By Marty Irby

When most folks think of Tennessee, they think of Jack Daniels, Elvis Presley and Graceland, country music, the UT Vols and, in many cases, the Tennessee Walking Horse – the greatest, most versatile and smoothest breed of horse there is. 

As a former Tennessean, past president of the Tennessee Walking Horse Breeders’ & Exhibitor’s Association and eight-time World Champion, I’ve been a lifelong supporter of the breed. The Tennessee Walking Horse has given so much to the state, and it’s tied to many of our cultural symbols and industries like Jack Daniels, whose Old Number 7 remains the top-selling American whiskey in the world, and who built the brand and company straight from the spring-fed “holler” in Lynchburg by hauling corn in and shipping sour mash whiskey out on the backs of horses and the wagons they pulled. 

Elvis Presley spent many days taking a break to ride his walkers down to the gates of Graceland to exhibit and show off for the fans – the horses were one of his major passions in life – Priscilla Presley, and the family still maintain walkers at Graceland today. 

Country music stars like Tanya Tucker and the band Sawyer Brown have owned and ridden walkers, and even Taylor Swift, a horsewoman at heart, weighed in on the Tennessee Walking Horse a few years ago.

In addition, the University of Tennessee allows exhibition of a Tennessee Walking Horse at the annual Homecoming Game each year. 

It’s precisely because of the presence of Tennessee Walking Horses in so many aspects of our culture that we have a special obligation to protect them, but the issue of soring, something that’s been debated in the press and Congress since the 1960’s, continues to bring controversy to the breed.

Soring is the intentional infliction of pain to horses’ front limbs by applying caustic chemicals such as mustard oil or diesel fuel and inserting sharp objects into horses’ hooves to produce an artificial pain-based gait known as the “Big Lick” that’s prized in rural parts of Tennessee, Kentucky, Alabama, and North Carolina.

Because of soring, UT no longer allows the celebration’s “Big Lick” World Grand Champion to be exhibited at the game, instead using a sound, flat-shod natural walker that performs the inherit gait. Jack Daniels dropped their sponsorship of the breed’s world championship show just 17 miles down the road from the distillery. As for the country music stars and Priscilla Presley, they’ve spoken out publicly about soring with some going as far as describing how they’ve seen and experienced soring firsthand. 

And despite the Prevent All Soring Tactics (PAST) Act designed to end soring being introduced in every Congress for the past decade and the PAST Act passing the U.S. House in 2019, the measure remains dead on arrival in the U.S. Senate due to opposition from all the major groups in the walking horse breed. It’s a political science lesson on what can happen when the key stakeholders that legislation affects aren’t given an opportunity to weigh in on the language.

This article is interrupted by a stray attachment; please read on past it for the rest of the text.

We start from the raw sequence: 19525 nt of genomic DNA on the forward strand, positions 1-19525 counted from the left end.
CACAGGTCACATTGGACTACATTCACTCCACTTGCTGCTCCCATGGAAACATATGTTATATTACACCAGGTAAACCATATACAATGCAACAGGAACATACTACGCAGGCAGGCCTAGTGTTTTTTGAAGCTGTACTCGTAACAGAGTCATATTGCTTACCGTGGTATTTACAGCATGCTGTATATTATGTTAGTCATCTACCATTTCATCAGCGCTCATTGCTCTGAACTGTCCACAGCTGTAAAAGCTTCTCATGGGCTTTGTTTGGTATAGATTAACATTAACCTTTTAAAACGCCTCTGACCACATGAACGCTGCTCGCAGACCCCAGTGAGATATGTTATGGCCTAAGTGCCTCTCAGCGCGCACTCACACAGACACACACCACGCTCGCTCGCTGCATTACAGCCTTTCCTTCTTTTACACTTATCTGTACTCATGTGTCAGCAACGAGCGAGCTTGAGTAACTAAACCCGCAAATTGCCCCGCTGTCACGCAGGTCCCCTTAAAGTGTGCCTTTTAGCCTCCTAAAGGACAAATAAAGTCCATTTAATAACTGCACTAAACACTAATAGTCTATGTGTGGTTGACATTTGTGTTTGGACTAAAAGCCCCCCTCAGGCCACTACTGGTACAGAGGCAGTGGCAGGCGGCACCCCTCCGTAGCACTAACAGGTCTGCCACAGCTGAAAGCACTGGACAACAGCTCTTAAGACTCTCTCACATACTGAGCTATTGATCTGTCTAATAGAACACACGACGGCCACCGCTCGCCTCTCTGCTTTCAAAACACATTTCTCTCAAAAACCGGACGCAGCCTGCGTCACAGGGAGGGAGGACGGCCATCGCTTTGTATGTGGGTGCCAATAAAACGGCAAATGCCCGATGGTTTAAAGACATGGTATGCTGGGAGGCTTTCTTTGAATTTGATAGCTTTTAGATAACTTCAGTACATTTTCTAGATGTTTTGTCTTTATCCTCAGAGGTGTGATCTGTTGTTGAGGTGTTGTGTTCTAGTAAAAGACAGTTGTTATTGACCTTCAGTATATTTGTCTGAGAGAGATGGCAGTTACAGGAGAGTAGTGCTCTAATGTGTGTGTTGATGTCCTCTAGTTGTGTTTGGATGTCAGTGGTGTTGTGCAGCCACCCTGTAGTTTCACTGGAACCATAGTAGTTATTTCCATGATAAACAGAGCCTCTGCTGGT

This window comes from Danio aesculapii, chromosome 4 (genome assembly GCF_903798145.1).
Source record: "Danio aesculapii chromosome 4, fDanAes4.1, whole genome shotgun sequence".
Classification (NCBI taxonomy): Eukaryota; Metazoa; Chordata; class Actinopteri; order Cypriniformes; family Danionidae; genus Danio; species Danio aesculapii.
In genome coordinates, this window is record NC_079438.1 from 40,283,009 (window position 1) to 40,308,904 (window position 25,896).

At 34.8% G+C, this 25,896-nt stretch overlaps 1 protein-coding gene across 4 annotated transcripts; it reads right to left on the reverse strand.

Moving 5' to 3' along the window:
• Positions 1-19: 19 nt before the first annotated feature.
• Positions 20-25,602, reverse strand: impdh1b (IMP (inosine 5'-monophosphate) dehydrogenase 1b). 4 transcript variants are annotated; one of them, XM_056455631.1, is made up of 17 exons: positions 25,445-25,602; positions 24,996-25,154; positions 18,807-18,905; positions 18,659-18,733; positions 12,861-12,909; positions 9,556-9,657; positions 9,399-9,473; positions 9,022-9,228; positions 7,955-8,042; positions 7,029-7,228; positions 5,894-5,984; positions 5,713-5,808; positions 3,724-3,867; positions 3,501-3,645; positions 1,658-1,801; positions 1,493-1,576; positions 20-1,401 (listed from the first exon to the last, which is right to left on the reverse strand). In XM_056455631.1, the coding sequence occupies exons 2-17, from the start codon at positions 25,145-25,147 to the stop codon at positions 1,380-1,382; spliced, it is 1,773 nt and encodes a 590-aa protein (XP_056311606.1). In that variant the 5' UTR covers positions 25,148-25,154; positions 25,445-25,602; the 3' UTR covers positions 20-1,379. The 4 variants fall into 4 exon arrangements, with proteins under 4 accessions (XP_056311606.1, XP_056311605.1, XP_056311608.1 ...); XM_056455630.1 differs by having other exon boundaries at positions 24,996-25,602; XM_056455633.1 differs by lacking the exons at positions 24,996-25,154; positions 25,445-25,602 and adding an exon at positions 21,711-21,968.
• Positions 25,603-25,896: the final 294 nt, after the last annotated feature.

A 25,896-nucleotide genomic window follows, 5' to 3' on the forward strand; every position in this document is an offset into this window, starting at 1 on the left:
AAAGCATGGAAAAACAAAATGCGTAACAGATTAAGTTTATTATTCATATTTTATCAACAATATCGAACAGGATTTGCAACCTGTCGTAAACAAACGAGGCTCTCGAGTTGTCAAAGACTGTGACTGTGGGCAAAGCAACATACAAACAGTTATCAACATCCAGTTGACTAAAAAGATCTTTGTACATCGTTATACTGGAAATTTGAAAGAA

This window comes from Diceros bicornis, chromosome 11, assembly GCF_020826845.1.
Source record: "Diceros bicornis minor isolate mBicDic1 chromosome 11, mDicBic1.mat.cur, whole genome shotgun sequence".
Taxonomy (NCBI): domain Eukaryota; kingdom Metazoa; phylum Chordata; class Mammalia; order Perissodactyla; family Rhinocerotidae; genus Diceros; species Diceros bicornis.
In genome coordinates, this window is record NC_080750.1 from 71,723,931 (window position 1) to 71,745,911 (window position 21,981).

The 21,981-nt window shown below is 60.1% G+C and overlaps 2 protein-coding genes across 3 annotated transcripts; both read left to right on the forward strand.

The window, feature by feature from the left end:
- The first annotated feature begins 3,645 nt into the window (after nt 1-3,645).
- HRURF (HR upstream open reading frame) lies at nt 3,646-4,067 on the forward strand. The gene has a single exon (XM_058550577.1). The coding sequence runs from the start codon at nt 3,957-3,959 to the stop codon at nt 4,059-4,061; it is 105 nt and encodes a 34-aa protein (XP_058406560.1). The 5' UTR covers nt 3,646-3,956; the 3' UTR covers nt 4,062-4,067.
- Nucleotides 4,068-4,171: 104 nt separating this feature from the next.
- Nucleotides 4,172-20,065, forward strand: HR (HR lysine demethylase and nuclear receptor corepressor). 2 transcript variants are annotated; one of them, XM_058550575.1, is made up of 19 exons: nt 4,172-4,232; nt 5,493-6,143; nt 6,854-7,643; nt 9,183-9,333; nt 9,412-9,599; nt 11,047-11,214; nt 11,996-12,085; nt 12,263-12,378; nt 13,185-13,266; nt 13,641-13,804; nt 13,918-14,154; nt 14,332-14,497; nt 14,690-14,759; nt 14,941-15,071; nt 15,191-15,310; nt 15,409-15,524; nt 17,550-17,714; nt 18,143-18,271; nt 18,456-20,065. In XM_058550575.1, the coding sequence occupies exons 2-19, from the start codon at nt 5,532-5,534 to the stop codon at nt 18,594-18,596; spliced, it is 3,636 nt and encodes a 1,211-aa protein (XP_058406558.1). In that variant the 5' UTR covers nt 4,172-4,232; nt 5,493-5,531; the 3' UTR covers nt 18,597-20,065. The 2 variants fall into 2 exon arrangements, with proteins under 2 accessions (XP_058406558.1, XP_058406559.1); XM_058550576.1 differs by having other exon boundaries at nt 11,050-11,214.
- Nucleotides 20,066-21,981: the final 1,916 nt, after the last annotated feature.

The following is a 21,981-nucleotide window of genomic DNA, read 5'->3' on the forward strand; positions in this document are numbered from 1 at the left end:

And this week, the U.S. House Committee on Energy and Commerce is highlighting the PAST Act in a hearing on Capitol Hill. We haven’t seen such action since a group of us first testified in support of the measure in 2013.

It’s a key step in the legislative process, but an exercise in futility in light of the Senate’s obstructionism unless the PAST Act is changed. With that in mind, we worked with leaders in the breed in 2020 to forge revisions to the PAST Act that would still accomplish ninety percent of the bill by eliminating the use of ankle chains in the show ring that are used to exacerbate the pain caused by soring; allow for a smaller removable shoe like the ones worn by the American Saddlebred; and provide felony penalties for those convicted of soring.

The compromise we forged would go further than the old PAST Act to eliminate the use of despicable devices known as tail braces, that are used to create a certain look and cause the tail bone to bend in half after the tendons have been severed – it’s a device the very first Tennessee Walking Horse World Grand Champion, Strolling Jim wore in 1939, and it’s plagued every champion since. 

But some animal groups opposed revisions to PAST because they want to continue fundraising on the issue – the day the PAST Act is signed into law is the day that some folks will likely be out of a job, yet another unfortunate circumstance for the horse.

Members of Congress on both sides of the issue should come together and deliver comprehensive reform with compromise legislation, and listen to the experts who truly want to see soring brought to an end.

Marty Irby is the executive director at Animal Wellness Action in Washington, D.C., and a past president of the Tennessee Walking Horse Breeders’ & Exhibitors’ Association who was honored in 2020 by Her Majesty Queen Elizabeth, II for his work to end soring. Follow him on Instagram @MartyIrby.

All the best,

Marty Irby 

Executive Director

Sr. Vice-President of Public Policy & Communications